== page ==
Sometimes I feel optimistic. Today, for example, I was moved by a video of musicians from Rotterdam Philharmonic Orchestra, playing their instruments from the homes where they’re isolated, so that we, isolating in our own homes around the world, might hear a beautifully rendered “Ode to Joy”. People can be wonderfully kind and creative, I thought.

And then, less than an hour later, I read a the Facebook post of a Florida friend of Puerto Rican heritage that his daughter is afraid that kids in her neighborhood will mistake her for a Chinese person and beat her up because they blame the Chinese for causing the coronavirus. People can be very cruel and unfair, I thought.

The mission of the organization I founded, Radical Joy for Hard Times, is to find and make beauty for wounded places. The whole Earth is a very scared and wounded place right now. The only thing we can possibly do is to be excessively generous and patient and grateful for as long as we can—and then a little longer.

 

What I’m reading

I’m now reading Dogs at the Perimeter by Madeleine Thien.  It’s the story of a woman who was a child during the brutal regime of the Khmer Rouge in Cambodia in the late 1970s. Her father is killed, her mother dies of weakness and mental confusion, her younger brother decides that the only way he can survive is to become a merciless child soldier himself. The girl, who goes by several names during the course of the narrative, eventually escapes and creates a life in Canada, but her past keeps wreaking havoc on her life.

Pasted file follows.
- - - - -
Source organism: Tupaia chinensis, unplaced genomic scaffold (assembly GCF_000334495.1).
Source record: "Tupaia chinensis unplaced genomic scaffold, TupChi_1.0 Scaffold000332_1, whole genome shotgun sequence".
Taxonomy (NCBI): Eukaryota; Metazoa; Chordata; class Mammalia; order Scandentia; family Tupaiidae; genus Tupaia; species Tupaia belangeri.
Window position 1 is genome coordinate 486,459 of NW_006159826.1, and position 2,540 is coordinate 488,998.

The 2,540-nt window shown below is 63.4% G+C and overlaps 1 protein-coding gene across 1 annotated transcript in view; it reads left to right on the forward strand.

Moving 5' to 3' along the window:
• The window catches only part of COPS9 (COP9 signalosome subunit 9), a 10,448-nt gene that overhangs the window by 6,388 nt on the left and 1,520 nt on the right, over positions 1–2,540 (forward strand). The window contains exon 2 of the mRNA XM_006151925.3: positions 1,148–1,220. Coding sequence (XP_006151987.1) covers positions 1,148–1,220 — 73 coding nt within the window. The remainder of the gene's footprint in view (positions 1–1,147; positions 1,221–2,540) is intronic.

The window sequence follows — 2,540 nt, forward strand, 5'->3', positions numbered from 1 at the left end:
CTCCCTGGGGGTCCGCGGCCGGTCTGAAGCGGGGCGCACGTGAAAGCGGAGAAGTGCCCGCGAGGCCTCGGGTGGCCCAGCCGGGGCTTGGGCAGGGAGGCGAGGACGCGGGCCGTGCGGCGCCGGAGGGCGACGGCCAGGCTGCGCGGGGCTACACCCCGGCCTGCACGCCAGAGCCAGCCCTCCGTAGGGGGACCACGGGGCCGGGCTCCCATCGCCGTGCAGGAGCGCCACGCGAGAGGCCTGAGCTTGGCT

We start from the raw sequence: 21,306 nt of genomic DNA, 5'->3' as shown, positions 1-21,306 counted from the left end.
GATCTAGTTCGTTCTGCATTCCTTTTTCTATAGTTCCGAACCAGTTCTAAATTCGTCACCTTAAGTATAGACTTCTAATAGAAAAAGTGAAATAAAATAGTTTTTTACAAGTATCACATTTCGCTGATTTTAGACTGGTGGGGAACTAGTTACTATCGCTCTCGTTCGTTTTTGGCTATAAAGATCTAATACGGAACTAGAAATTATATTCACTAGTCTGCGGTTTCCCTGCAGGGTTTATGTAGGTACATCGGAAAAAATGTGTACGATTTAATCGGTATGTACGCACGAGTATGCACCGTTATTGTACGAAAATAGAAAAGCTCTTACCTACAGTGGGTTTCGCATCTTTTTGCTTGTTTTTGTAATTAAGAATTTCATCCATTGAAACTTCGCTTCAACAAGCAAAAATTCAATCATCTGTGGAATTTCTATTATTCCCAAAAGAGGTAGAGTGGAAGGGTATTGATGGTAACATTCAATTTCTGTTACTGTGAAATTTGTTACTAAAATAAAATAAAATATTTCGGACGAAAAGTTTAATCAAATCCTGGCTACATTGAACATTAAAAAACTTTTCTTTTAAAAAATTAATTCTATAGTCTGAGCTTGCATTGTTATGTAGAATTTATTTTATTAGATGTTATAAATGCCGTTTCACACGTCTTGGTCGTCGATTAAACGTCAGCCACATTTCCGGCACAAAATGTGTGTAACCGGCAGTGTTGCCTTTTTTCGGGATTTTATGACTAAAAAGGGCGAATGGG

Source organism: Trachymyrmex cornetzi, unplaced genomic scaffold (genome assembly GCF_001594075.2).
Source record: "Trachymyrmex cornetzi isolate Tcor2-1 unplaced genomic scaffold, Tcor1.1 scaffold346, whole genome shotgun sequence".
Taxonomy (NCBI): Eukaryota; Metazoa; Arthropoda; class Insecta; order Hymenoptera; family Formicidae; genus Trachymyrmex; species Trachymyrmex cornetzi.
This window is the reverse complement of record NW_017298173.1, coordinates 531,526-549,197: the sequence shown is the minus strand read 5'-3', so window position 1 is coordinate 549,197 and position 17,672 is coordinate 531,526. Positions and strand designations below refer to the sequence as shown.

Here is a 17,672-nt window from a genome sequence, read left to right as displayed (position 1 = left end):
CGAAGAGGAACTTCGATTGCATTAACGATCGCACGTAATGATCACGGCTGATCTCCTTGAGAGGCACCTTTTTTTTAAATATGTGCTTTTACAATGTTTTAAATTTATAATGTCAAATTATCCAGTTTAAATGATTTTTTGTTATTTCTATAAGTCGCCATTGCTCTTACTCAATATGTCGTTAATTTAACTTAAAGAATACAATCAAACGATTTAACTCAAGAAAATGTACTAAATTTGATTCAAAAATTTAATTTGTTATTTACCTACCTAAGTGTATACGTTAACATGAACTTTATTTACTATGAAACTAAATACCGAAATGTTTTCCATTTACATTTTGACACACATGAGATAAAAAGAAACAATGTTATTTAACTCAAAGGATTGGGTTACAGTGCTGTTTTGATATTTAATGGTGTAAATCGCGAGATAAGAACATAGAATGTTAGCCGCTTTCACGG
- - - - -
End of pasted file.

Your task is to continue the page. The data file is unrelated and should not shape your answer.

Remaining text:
My husband Andy asked, “Why are you reading such a depressing book at this time, when the whole world is falling apart?” I asked myself the same question and realized that in some way it just makes sense. Often, when I read books or hear news stories about tragedies and tumult that other people are experiencing, I feel like it could have been me—or even that I actually have lived that life somehow, in some region of my being or past life or very active imagination. So now, during the time of the coronavirus, when I feel like I’m connected to everyone on Earth in a new way, it’s the perfect time to read a story about fear, survival, and small acts of rebellion, because on some level that’s where we’re all living now.

 

Savory Moment

On a recent cold, gloomy day, after negotiating the untrafficked aisles of the supermarket and feeling both grateful for the staff unpacking boxes of yogurt, arranging apples in the bin, checking people out, and unsettled by the sparse number of shoppers resolutely keeping our distance from one another, I felt so sad and vulnerable and moved. Then Andy and I went to Home Depot to stock up on birdseed, and while we were there, I was captivated by little flats of pansies in beautiful sunset colors. I loved that there can be flowers blooming at a time like this, as if everything is right and normal with the world, as if the soil will always be glad to receive little roots that know exactly how to behave in it, and as if flowers are possible at a time like this. I bought some of the pansies and put them on a little table in my office. Together we await spring.